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WATCH: 6Beds’ Senate Human Services Committee Testimony In Opposition to Complainant Appeal Process

Hopefully, as a licensee you’ve never had to deal with a complaint against your facility, but if you have been a licensee long enough the odds are that at some point you’ve had a complaint made against your facility.  When a Licensing Program Analyst (LPA) comes to your facility to inform you that a complaint has been made against your facility, you probably get that feeling of a pit in your stomach.  When you work hard and do your best to please your residents and their families while maintaining compliance only to learn that a complaint has been filed against your facility, it can be a very deflating experience.
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Dealing with complaints can take up valuable time, cost you money, and be emotionally draining.  When you’re in the midst of a complaint investigation, what you’re probably looking forward to most is getting it behind you as fast as possible and, most importantly, with a favorable result.  If you get to the end of a complaint investigation with an “Inconclusive” or, better yet, an “Unfounded” result, you probably get that feeling that you can finally breathe a deep sigh of relief.  Well, what if I told you that as licensees we had to live in a world where a complainant, which is the party that made the complaint, could file an appeal if they were dissatisfied with Community Care Licensing’s (CCL) investigation findings?  Imagine getting that “Inconclusive” or “Unfounded” result and just as you’re in the midst of breathing that deep sigh of relief, you learn that the complainant has appealed your favorable investigation finding and that feeling of being able to breathe a deep sigh of relief has just reverted back to that feeling of having a pit in your stomach.  Well, that was almost our reality as of January 1, 2016 had 6Beds not intervened to have AB 1387 amended prior to its passage.

The June 25, 2015 version of AB 1387 included a two-level complainant appeal process that could potentially extend the complaint investigation process by 120 business days.  Keep in mind that I’m referring to 120 business days, which translates to a complainant appeal process that could last between five and six calendar months.

6Beds took decisive action when it learned of the proposed complainant appeal process in AB 1387.  In addition to writing a comment letter to the office of AB 1387’s author, Assembly Member Kansen Chu, I testified on behalf of 6Beds before the Senate Human Services Committee on July 14, 2015 in order to voice 6Beds’ concerns regarding the proposed complainant appeal process.  6Beds’ part of the testimony begins at the 4:52 mark and the entire AB 1387 hearing is 11:31 long.  However, I encourage you to watch the entire video in order to get full context.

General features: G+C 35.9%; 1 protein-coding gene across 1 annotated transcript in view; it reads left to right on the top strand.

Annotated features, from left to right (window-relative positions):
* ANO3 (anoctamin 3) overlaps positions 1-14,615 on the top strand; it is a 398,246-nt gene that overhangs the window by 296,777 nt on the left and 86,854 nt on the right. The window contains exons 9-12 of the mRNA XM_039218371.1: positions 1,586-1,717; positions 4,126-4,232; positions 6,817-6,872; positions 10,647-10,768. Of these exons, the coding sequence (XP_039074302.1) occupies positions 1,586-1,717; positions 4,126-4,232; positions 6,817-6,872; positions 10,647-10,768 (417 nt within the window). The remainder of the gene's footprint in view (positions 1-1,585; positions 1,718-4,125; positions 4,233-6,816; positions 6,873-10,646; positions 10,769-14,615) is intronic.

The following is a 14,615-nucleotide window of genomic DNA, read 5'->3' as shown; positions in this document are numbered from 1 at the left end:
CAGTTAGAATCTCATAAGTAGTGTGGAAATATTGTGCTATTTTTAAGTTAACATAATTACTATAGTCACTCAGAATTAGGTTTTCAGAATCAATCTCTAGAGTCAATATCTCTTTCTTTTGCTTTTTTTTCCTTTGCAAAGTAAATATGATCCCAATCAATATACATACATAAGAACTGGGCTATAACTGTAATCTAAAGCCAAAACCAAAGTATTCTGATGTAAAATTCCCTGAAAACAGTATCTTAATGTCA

California Advocates for Nursing Home Reform (CANHR) was the primary supporter of the complainant appeal process.  CANHR is the same group that sponsored the RCFE Reform Act of 2014.  6Beds’ position on the version of AB 1387 that included the complainant appeal process was “oppose unless amended”.  Not even the California Assisted Living Association (CALA), which represents many of the largest assisted living companies, opposed the version of the bill that included the complainant appeal process.

6Beds’ comment letter, testimony before the Senate Human Services Committee, and the aggressive advocacy of 6Beds’ lobbyists before and after the Senate Human Services Committee hearing played a significant role in the complainant appeal process being removed from the final version of AB 1387.  Read AB 1387 – Complainant Appeal Process for the portion of the final version of AB 1387 compared to the June 25, 2015 version that shows in red strikethrough the removal of the complainant appeal process from the bill.

The entirety of the June 25, 2015 version of AB 1387 was not detrimental to RCFE licensees.  In fact, the bill did contain important licensee appeal process reforms, which 6Beds strongly supported and even made improvements to that were incorporated into the final version of the bill.  However, where others took the easy position of compromising to accept the complainant appeal process in exchange for a reformed licensee appeal process, 6Beds took the more aggressive, but calculated approach of advocating for a bill that contained licensee appeal reforms without introducing a new and cumbersome complainant appeal process.

In a future blog post, I’ll address the new licensee appeal process that the final version of AB 1387 gave effect to on January 1, 2016.

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